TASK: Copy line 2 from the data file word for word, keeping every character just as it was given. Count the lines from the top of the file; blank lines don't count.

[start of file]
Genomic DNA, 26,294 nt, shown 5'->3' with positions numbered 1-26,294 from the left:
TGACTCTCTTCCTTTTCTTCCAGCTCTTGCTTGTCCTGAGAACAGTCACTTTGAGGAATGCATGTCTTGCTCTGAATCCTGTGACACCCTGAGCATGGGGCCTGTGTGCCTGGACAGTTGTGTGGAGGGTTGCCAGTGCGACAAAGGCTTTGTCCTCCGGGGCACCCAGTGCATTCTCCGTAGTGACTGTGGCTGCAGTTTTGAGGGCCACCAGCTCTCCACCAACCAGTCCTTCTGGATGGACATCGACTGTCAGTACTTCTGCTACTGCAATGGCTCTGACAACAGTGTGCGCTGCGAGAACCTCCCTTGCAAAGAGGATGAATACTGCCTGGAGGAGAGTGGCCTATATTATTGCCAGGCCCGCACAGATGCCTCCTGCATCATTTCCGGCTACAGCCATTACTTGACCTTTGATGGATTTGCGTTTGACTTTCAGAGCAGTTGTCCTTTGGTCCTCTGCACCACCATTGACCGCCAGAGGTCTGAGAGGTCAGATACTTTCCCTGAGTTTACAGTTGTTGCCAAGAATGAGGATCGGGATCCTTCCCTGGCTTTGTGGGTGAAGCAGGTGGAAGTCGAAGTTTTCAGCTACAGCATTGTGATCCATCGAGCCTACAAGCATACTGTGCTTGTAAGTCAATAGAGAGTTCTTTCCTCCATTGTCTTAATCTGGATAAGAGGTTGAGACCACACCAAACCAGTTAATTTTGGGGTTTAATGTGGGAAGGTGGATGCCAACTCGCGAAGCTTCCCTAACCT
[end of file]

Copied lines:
TGACTCTCTTCCTTTTCTTCCAGCTCTTGCTTGTCCTGAGAACAGTCACTTTGAGGAATGCATGTCTTGCTCTGAATCCTGTGACACCCTGAGCATGGGGCCTGTGTGCCTGGACAGTTGTGTGGAGGGTTGCCAGTGCGACAAAGGCTTTGTCCTCCGGGGCACCCAGTGCATTCTCCGTAGTGACTGTGGCTGCAGTTTTGAGGGCCACCAGCTCTCCACCAACCAGTCCTTCTGGATGGACATCGACTGTCAGTACTTCTGCTACTGCAATGGCTCTGACAACAGTGTGCGCTGCGAGAACCTCCCTTGCAAAGAGGATGAATACTGCCTGGAGGAGAGTGGCCTATATTATTGCCAGGCCCGCACAGATGCCTCCTGCATCATTTCCGGCTACAGCCATTACTTGACCTTTGATGGATTTGCGTTTGACTTTCAGAGCAGTTGTCCTTTGGTCCTCTGCACCACCATTGACCGCCAGAGGTCTGAGAGGTCAGATACTTTCCCTGAGTTTACAGTTGTTGCCAAGAATGAGGATCGGGATCCTTCCCTGGCTTTGTGGGTGAAGCAGGTGGAAGTCGAAGTTTTCAGCTACAGCATTGTGATCCATCGAGCCTACAAGCATACTGTGCTTGTAAGTCAATAGAGAGTTCTTTCCTCCATTGTCTTAATCTGGATAAGAGGTTGAGACCACACCAAACCAGTTAATTTTGGGGTTTAATGTGGGAAGGTGGATGCCAACTCGCGAAGCTTCCCTAACCT